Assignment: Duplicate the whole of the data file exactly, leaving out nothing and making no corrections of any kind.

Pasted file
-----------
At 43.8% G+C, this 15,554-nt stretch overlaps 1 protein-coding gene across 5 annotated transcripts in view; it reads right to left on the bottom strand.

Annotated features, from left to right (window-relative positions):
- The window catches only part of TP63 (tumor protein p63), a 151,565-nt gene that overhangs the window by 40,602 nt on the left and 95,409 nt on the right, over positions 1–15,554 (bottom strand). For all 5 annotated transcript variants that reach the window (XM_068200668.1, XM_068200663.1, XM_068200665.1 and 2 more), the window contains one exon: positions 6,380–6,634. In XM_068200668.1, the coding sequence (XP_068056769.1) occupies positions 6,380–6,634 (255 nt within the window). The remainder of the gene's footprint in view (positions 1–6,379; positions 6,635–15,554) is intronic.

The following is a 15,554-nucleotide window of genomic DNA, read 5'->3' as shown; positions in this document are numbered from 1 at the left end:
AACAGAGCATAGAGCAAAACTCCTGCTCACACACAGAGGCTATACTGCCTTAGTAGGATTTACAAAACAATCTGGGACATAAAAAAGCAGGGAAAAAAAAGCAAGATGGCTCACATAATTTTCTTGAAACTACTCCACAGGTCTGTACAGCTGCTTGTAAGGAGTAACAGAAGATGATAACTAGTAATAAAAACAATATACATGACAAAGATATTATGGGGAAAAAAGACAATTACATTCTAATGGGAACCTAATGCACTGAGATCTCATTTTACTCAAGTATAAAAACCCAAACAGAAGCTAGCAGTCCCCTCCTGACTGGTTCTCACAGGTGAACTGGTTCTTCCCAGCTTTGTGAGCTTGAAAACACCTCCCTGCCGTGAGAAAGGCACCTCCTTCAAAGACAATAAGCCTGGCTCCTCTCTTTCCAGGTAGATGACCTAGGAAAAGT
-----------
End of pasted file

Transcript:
At 43.8% G+C, this 15,554-nt stretch overlaps 1 protein-coding gene across 5 annotated transcripts in view; it reads right to left on the bottom strand.

Annotated features, from left to right (window-relative positions):
- The window catches only part of TP63 (tumor protein p63), a 151,565-nt gene that overhangs the window by 40,602 nt on the left and 95,409 nt on the right, over positions 1–15,554 (bottom strand). For all 5 annotated transcript variants that reach the window (XM_068200668.1, XM_068200663.1, XM_068200665.1 and 2 more), the window contains one exon: positions 6,380–6,634. In XM_068200668.1, the coding sequence (XP_068056769.1) occupies positions 6,380–6,634 (255 nt within the window). The remainder of the gene's footprint in view (positions 1–6,379; positions 6,635–15,554) is intronic.

The following is a 15,554-nucleotide window of genomic DNA, read 5'->3' as shown; positions in this document are numbered from 1 at the left end:
AACAGAGCATAGAGCAAAACTCCTGCTCACACACAGAGGCTATACTGCCTTAGTAGGATTTACAAAACAATCTGGGACATAAAAAAGCAGGGAAAAAAAAGCAAGATGGCTCACATAATTTTCTTGAAACTACTCCACAGGTCTGTACAGCTGCTTGTAAGGAGTAACAGAAGATGATAACTAGTAATAAAAACAATATACATGACAAAGATATTATGGGGAAAAAAGACAATTACATTCTAATGGGAACCTAATGCACTGAGATCTCATTTTACTCAAGTATAAAAACCCAAACAGAAGCTAGCAGTCCCCTCCTGACTGGTTCTCACAGGTGAACTGGTTCTTCCCAGCTTTGTGAGCTTGAAAACACCTCCCTGCCGTGAGAAAGGCACCTCCTTCAAAGACAATAAGCCTGGCTCCTCTCTTTCCAGGTAGATGACCTAGGAAAAGT